The New Port of Buenos Aires was completed in 1926, making the existing Madero docks superfluous. Though these continued to serve in ancillary port functions, the zone gradually decayed, becoming one of the city’s most degraded areas, a mixture of warehouses and large tracts of undeveloped land. In 1925, 1940, 1960, 1969, 1971, 1981 and 1985, successive proposals were put forth with the intent of urbanizing the old port, or to demolish it outright; none of these plans came to fruition, however.
On November 15, 1989, the Ministry of Works and Public Services, the Department of the Interior and the City of Buenos Aires signed the acts of incorporation of a joint-stock company denominated “Corporación Antiguo Puerto Madero” (“Old Puerto Madero Corporation”). Having as objective the urbanization of the area, the federal and city governments participated as egalitarian partners.
The 170 hectares of the place had overlapping jurisdictions: the General Administration of Ports, Argentine railroads and the “Junta Nacional de Granos” (National Grain Board) had interests in the zone. The signed agreement implied the transference of the totality of the area to the Old Puerto Madero Corporation S.A., whereas the government of the city remained in charge of the urban development regulations.
In the 1990s, local and foreign investment led to a massive regeneration effort, recycling and refurbishing the west side warehouses into elegant houses, offices, lofts, private universities, luxurious hotels and restaurants that conform to a gallery of options for this new district in a city that grew up turning its back to the river.
Led by the 1999 opening of the Hilton Buenos Aires, luxurious hotels, state-of-the-art multiplex cinemas, theatres, cultural centres, and office and corporate buildings are located mostly in the east side.
Puerto Madero has been redeveloped with international flair, drawing interest from businessmen, architects and designers such as Santiago Calatrava, Norman Foster, César Pelli, Alan Faena, Philippe Starck among others. Today one of the trendiest boroughs in Buenos Aires, it has become the preferred address for growing numbers of young professionals and retirees, alike. Increasing property prices have also generated interest in the area as a destination for foreign buyers, particularly those in the market for premium investment properties.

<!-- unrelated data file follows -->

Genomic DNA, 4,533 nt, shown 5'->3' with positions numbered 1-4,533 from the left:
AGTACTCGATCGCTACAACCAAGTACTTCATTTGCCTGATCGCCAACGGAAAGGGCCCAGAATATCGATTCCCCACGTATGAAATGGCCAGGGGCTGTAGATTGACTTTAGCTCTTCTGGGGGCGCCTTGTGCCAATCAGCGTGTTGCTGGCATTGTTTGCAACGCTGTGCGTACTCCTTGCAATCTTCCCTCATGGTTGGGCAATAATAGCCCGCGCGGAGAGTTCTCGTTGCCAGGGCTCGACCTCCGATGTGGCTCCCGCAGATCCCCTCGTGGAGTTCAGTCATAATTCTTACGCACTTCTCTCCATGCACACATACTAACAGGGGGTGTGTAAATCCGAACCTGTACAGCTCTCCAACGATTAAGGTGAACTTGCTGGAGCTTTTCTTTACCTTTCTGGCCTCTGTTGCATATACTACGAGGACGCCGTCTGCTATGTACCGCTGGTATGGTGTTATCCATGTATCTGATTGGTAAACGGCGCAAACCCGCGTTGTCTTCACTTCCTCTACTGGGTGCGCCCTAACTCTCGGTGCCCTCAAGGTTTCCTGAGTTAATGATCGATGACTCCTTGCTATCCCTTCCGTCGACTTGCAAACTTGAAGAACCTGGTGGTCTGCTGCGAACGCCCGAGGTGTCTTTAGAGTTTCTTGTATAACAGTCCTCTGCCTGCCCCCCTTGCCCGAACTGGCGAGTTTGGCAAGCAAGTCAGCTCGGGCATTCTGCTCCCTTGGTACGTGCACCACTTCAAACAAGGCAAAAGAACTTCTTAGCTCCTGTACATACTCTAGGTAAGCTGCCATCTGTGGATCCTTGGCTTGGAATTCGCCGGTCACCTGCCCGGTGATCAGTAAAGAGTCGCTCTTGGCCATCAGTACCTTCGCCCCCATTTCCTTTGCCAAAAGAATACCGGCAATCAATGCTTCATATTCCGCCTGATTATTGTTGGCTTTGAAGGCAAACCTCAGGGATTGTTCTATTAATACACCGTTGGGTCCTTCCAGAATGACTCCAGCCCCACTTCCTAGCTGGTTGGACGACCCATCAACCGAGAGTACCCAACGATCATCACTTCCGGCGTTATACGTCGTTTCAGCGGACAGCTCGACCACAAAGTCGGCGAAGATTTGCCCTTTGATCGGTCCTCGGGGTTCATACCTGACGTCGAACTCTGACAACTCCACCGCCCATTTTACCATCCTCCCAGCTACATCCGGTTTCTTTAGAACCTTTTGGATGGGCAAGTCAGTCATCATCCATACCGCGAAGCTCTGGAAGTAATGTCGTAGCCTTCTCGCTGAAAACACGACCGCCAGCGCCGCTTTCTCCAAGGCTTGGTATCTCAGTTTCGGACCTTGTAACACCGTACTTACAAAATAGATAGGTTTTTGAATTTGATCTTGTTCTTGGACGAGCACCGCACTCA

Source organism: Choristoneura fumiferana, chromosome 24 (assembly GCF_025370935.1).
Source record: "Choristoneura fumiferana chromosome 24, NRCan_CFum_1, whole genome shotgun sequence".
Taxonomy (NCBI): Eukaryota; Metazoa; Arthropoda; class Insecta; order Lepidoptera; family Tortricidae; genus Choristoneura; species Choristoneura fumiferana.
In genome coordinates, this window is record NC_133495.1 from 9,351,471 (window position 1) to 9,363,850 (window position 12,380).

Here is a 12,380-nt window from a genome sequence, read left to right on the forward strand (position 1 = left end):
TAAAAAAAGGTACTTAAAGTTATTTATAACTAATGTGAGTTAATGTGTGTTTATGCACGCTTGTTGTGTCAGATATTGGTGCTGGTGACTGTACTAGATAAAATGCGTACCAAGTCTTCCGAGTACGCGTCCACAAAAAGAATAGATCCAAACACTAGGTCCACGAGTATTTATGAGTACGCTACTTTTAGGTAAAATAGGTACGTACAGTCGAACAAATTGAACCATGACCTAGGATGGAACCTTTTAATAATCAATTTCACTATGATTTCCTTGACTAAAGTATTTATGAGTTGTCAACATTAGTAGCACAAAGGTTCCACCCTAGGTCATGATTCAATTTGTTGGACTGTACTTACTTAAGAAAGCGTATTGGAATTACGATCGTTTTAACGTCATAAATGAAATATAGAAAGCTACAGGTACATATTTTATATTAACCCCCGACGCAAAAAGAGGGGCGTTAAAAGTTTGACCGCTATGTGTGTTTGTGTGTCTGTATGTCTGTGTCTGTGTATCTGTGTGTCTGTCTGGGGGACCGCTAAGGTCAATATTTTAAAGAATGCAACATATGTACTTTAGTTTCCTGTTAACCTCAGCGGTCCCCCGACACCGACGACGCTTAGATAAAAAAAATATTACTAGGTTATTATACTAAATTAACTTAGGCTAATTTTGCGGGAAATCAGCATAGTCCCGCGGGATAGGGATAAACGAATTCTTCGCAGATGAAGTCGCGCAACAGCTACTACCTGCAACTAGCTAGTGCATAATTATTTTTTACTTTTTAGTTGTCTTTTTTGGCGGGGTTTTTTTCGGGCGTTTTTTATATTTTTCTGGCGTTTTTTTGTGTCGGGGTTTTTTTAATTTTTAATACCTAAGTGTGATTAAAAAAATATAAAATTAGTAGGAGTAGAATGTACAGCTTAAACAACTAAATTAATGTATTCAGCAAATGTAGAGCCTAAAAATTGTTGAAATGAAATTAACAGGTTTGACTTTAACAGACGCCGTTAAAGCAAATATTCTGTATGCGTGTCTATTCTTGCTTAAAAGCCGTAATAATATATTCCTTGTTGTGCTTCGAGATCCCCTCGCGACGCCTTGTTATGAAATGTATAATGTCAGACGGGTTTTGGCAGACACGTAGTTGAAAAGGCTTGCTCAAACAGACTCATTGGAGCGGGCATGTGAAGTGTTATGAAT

Every street in Puerto Madero is named after women. The Puente de la Mujer (Women’s Bridge), by Spanish architect Santiago Calatrava, is the newest link between the east and west docks of Puerto Madero; a museum inaugurated in 2008, the Fortabat Art Collection, itself resulted from an initiative by Amalia Lacroze de Fortabat (the wealthiest woman in Argentina).
Puerto Madero currently represents the largest urban renewal project in the city of Buenos Aires. Having undergone an impressive revival in merely a decade, it is one of the most successful recent waterfront renewal projects in the world.
The Wandelgek had a feeling of walking through the city of Amsterdam along the warehouses at the IJ, behind the Central Station while walking along the warehouses of Puerto Madero. It was very similar.
The Queen Maxima monument includes an orange colored wall with the text Reina de Holanda (Queen of The Netherlands) in golden letters and two pedestals but only one with a statue on top. That is the Ana Frank (Anne Frank) statue.
The missing statue was that of Queen Maxima herself which got stolen.
That concluded the citytrip of The Wandelgek through the most important 7 barrios of Buenos Aires.